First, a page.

Firefox 30 blocks plugins by default

The Mozilla Foundation aims to make its browser more stable and more secure by blocking plugins by...

The Mozilla Foundation aims to make its browser more stable and more secure by blocking plugins by default. (All rights reserved)

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, Last Updated: 11:19 AM ET

In the latest update to its open-source browser, Mozilla has changed the default settings regarding plugins. Users now have to give their permission before the browser runs these software modules, which can potentially affect performance, cause the browser to crash or even compromise security.

By disabling plugins by default, the Mozilla Foundation hopes to improve the security and stability of its browser.

Users can authorize plugins on a per-site basis through a "click-to-play" option, in which a prompt bar requests permission before running a plugin. Alternatively, users can allow some or all plugins to run at all times by adjusting their settings.

Mozilla points out that Adobe Flash, one of the most widely used browser plugins, will not be affected by the change and remains enabled by default. It is also worth noting that plugins are not to be confused with extensions (ad blockers, download assistants, developer tools, etc.), especially since Firefox is known for being particularly useful when it comes to managing these add-ons.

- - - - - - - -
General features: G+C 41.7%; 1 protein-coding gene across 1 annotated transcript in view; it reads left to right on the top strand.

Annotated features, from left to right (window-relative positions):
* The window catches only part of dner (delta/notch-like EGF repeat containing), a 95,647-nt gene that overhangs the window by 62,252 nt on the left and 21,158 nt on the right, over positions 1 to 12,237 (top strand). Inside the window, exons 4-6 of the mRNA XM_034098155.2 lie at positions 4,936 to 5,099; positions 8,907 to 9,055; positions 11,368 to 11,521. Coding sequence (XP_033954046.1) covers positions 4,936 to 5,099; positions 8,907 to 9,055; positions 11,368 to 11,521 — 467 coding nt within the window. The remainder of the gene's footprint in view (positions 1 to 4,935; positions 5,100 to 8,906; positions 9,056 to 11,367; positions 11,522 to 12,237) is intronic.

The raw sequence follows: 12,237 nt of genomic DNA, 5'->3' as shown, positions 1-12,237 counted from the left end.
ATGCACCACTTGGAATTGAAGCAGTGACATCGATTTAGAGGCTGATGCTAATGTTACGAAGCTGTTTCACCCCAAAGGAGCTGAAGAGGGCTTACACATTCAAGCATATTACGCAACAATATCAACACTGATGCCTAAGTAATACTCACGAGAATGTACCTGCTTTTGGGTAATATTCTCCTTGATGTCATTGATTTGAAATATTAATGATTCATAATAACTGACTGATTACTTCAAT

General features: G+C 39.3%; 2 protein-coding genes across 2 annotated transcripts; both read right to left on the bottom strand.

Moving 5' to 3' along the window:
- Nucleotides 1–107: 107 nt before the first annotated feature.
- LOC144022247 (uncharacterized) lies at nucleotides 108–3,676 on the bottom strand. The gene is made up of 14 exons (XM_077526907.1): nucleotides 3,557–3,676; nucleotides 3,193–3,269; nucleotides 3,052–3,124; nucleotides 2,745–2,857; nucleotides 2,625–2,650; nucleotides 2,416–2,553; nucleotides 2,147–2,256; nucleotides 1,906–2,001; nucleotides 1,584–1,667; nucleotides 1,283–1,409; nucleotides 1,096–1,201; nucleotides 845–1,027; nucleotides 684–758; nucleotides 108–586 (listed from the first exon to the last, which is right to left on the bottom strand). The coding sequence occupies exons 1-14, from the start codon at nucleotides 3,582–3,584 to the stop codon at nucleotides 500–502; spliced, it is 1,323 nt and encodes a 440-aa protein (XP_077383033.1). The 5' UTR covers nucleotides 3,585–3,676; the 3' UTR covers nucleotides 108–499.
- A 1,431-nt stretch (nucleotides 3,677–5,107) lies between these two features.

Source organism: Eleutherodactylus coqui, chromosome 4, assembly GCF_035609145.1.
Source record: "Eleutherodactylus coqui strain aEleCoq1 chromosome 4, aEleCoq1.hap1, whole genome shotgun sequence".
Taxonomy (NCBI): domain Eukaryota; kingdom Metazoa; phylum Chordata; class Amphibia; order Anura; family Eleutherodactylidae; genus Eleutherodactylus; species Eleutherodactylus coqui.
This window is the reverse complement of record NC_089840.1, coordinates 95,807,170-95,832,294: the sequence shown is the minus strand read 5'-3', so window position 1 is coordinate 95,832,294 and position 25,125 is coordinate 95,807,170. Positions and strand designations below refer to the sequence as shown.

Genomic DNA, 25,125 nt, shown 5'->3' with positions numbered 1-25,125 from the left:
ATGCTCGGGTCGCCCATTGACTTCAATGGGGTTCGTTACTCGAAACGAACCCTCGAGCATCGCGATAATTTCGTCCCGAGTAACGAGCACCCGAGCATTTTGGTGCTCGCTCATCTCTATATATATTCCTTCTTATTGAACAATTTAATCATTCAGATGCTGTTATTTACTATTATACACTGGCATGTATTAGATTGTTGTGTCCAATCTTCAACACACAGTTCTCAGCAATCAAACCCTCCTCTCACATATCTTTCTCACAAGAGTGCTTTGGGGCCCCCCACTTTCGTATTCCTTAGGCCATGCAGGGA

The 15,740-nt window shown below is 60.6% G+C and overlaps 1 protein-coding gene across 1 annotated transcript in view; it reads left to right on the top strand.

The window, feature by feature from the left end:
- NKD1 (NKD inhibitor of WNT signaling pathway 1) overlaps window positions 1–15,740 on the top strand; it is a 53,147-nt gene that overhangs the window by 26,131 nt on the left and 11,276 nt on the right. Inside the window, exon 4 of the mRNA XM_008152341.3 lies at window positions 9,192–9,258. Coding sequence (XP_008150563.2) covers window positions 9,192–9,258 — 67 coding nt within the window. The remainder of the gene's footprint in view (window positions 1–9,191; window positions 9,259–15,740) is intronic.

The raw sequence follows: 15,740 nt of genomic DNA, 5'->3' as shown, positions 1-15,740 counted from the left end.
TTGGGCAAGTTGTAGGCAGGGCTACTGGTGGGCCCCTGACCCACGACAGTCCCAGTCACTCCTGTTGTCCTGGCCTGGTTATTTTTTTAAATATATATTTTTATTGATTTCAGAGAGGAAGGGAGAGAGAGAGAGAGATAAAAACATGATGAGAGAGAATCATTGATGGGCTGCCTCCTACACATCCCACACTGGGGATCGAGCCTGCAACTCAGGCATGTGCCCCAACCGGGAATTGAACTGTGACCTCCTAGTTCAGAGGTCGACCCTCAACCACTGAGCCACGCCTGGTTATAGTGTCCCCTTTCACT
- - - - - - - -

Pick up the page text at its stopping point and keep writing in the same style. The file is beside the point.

Google has adopted a similar policy for its Chrome browser, which automatically disables plugins that it has determined are outdated or not widely used. In addition, Google's browser blocks extensions that were not downloaded through the Chrome Web Store.

This 30th version of Firefox does not have any other notable new features.

To upgrade to Firefox 30 under Windows, Mac and Linux, users can update their browser or download the new version directly from Mozilla's servers:ftp://ftp.mozilla.org/pub/mozilla.org/firefox/releases/30.0


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